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Recently in GermanLanguage.SE, somebody who tried to explain how to pronounce the German vowel "ü" claimed that some speakers of English may use a slightly rounded vowel in Greek loan words like "physical". The dictionaries that I have consulted don't give any alternative pronunciation besides /ɪ/. Are there really native speakers for whom the first vowels in "physical" and "fizzy" are different?

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    I think somebody on GermanLanguage.SE didn't know what they were talking about. It seems vanishingly unlikely to me that any native speaker could or would distinguish between the first vowel sounds in "physical" and "fizzy". – FumbleFingers Nov 15 '16 at 14:14
  • Do we have any Kiwis in the house? I used to know someone who could very easily have pronounced it 'fuzzycal', but not sure if fizzy and fuzzy then blend... – Spagirl Nov 15 '16 at 14:22
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    I am doing some research. Having just asked several RP English teachers to say pterodactyl and physical and then anthill and fizzy there is definitely some difference in vowel quality there. in RP all of those words contain a KIT. Whether this is due to rounding I can't tell. I'll let you know what I find. – Araucaria Nov 15 '16 at 14:28
  • Some Americans use a vowel sort of like "ü" in words like duke and nuke. (This would actually make a good explanation of how to pronounce "ü" for those Americans, except it would leave everybody else baffled.) But I don't think I've ever heard a rounded vowel substituted for /ɪ/. – Peter Shor Nov 15 '16 at 14:30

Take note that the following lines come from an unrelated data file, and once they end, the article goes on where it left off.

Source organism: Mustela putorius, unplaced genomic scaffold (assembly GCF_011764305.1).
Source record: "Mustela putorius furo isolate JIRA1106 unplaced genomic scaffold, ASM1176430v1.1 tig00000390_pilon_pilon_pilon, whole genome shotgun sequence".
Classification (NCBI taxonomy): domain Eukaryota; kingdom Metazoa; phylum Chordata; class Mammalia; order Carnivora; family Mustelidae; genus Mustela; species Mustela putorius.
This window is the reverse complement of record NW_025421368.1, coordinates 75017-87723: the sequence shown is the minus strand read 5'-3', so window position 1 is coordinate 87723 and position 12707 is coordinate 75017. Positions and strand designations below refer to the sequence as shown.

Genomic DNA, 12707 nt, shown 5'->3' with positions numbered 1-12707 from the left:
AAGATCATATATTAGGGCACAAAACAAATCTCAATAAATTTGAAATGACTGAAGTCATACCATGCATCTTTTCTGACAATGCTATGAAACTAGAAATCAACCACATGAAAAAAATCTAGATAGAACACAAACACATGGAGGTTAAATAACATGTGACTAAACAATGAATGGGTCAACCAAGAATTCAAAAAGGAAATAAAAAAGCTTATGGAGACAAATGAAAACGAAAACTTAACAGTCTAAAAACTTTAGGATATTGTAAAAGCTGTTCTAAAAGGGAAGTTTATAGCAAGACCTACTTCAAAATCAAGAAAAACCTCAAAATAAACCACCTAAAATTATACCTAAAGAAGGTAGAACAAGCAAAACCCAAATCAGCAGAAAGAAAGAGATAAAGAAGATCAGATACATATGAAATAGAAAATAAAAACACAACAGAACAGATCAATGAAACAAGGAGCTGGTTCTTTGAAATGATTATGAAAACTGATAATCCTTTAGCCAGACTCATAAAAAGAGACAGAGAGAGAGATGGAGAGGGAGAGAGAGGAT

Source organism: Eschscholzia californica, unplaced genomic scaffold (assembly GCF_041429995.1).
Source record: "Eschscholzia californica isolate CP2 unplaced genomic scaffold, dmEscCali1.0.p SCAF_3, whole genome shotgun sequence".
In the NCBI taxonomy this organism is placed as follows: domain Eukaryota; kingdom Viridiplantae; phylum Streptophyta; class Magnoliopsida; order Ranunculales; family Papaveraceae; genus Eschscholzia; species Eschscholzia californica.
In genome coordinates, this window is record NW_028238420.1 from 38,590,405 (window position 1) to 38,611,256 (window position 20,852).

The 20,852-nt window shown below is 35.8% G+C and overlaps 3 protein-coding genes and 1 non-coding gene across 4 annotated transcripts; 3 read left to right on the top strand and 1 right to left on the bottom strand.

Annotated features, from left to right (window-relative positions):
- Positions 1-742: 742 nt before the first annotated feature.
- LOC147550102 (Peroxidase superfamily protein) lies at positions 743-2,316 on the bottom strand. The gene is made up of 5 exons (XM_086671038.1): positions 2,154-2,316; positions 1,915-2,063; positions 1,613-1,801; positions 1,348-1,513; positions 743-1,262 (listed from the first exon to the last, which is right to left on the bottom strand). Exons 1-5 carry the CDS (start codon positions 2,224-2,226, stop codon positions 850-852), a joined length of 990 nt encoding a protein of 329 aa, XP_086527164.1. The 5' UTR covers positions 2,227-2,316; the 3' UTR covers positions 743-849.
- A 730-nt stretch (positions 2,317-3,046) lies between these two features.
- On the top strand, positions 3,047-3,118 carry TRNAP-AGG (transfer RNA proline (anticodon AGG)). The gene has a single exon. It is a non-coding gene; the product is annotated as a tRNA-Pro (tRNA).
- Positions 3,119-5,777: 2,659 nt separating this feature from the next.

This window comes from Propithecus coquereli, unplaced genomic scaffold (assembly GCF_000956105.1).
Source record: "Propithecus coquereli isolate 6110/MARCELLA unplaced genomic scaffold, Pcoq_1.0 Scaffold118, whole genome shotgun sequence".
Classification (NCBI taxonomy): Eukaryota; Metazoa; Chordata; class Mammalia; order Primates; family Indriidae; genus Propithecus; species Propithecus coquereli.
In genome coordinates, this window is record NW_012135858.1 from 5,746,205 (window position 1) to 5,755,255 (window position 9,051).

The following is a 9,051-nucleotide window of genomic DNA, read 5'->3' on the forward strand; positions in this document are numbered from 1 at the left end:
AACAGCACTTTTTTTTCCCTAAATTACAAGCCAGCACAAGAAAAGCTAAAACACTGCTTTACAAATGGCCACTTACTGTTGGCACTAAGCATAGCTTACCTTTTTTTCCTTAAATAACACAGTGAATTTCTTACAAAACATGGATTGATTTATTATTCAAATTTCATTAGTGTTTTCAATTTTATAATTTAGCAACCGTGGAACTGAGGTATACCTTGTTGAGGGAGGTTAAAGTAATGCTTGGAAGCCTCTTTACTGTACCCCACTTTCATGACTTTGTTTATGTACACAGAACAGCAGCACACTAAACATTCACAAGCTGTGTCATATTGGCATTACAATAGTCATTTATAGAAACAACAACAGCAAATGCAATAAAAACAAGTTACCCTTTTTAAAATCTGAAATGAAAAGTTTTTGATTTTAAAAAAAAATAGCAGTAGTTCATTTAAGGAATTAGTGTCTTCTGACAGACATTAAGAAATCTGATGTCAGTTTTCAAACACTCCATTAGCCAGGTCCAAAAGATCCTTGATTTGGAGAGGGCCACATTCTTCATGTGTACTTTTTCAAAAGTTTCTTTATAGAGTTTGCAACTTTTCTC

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    @John: there are some people who use [y] instead of [ju] after a /t/, /d/, or /n/. I'm one. I pronounce dune as [dyun], or [dyn] if I'm speaking fast, and not [djun] or Doone [dun]. But few is still [fju]. I know I'm not the only one. The rest of you Americans don't even notice it because you think of [y] as an allophone of [u], and it sounds like [u] to you. – Peter Shor Nov 15 '16 at 17:43
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No, the 'y' in Greek loan words like this is invariably just a short 'i' (/ɪ/) sound. In German itself they tend to pronounce these 'y's as ü. This is also the case in Danish, I believe.

  • Well, "y" can also represent the other sounds of the letter "i", such as /aɪ/ (phylum) or /i/ (embryo). But yeah, it's never a rounded vowel. – sumelic Nov 15 '16 at 14:48
  • It's the case in Norwegian and Swedish too. I wonder if this is what the person was thinking of? – Kate Bunting Nov 15 '16 at 17:06
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    @KateBunting No, the person was (or rather is) really convinced that "short ü sounds like the y in English physical" and that "loan words (e.g from greek) are the rare cases where an English speaker may be accustomed to ü in English". – Uwe Nov 15 '16 at 17:35
  • @KateBunting It's not really the case in Norwegian and Swedish. Danish does have a pure [y] there, but Norwegian and Swedish have slightly diphthongised and rounded/protruded qualities: Norwegian tends toward something like [iʷː], Swedish something like [iʷjʷ]. – Janus Bahs Jacquet Nov 16 '16 at 8:31
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"Physical" and "fizzy" have the same vowel phoneme in the first syllable: /ɪ/. Any phonetic difference in quality would be allophonic.

In words from Greek, the letter Y represents the same vowel sounds that I can represent: /ɪ/ (as in sympathy), /aɪ/ (as in phylum), /i/ (as in embryo), /ə/ or /ɜ/ (as in martyr, myrrh). I wrote a more detailed answer talking about the pronunciation of Y as a vowel here: Pronunciation of letter y: asylum vs syrup

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